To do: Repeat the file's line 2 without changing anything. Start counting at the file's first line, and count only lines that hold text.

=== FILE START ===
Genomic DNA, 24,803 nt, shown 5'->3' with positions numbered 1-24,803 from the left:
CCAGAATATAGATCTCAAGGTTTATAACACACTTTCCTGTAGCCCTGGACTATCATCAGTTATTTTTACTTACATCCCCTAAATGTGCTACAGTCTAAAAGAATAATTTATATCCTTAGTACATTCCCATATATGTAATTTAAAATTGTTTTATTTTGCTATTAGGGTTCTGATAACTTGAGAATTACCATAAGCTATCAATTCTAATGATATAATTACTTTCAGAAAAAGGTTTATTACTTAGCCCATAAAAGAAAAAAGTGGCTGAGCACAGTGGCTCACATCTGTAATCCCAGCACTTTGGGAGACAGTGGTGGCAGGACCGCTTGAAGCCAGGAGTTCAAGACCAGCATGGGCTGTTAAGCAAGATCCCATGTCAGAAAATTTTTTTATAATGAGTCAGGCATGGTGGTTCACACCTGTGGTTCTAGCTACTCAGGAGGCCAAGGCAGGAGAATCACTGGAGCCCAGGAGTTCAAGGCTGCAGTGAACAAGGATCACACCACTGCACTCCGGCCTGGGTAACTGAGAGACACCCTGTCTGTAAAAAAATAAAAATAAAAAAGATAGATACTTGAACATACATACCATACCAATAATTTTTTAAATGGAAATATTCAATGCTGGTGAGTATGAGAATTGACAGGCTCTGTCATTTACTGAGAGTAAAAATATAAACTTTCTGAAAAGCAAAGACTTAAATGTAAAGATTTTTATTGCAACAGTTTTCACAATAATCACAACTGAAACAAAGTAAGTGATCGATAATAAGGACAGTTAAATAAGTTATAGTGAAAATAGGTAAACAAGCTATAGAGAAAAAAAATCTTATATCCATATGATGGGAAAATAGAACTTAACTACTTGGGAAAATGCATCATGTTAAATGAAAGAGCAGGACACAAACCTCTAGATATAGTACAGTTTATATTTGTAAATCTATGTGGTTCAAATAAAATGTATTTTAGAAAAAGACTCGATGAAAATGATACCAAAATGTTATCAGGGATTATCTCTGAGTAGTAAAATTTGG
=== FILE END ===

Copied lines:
CCAGAATATAGATCTCAAGGTTTATAACACACTTTCCTGTAGCCCTGGACTATCATCAGTTATTTTTACTTACATCCCCTAAATGTGCTACAGTCTAAAAGAATAATTTATATCCTTAGTACATTCCCATATATGTAATTTAAAATTGTTTTATTTTGCTATTAGGGTTCTGATAACTTGAGAATTACCATAAGCTATCAATTCTAATGATATAATTACTTTCAGAAAAAGGTTTATTACTTAGCCCATAAAAGAAAAAAGTGGCTGAGCACAGTGGCTCACATCTGTAATCCCAGCACTTTGGGAGACAGTGGTGGCAGGACCGCTTGAAGCCAGGAGTTCAAGACCAGCATGGGCTGTTAAGCAAGATCCCATGTCAGAAAATTTTTTTATAATGAGTCAGGCATGGTGGTTCACACCTGTGGTTCTAGCTACTCAGGAGGCCAAGGCAGGAGAATCACTGGAGCCCAGGAGTTCAAGGCTGCAGTGAACAAGGATCACACCACTGCACTCCGGCCTGGGTAACTGAGAGACACCCTGTCTGTAAAAAAATAAAAATAAAAAAGATAGATACTTGAACATACATACCATACCAATAATTTTTTAAATGGAAATATTCAATGCTGGTGAGTATGAGAATTGACAGGCTCTGTCATTTACTGAGAGTAAAAATATAAACTTTCTGAAAAGCAAAGACTTAAATGTAAAGATTTTTATTGCAACAGTTTTCACAATAATCACAACTGAAACAAAGTAAGTGATCGATAATAAGGACAGTTAAATAAGTTATAGTGAAAATAGGTAAACAAGCTATAGAGAAAAAAAATCTTATATCCATATGATGGGAAAATAGAACTTAACTACTTGGGAAAATGCATCATGTTAAATGAAAGAGCAGGACACAAACCTCTAGATATAGTACAGTTTATATTTGTAAATCTATGTGGTTCAAATAAAATGTATTTTAGAAAAAGACTCGATGAAAATGATACCAAAATGTTATCAGGGATTATCTCTGAGTAGTAAAATTTGG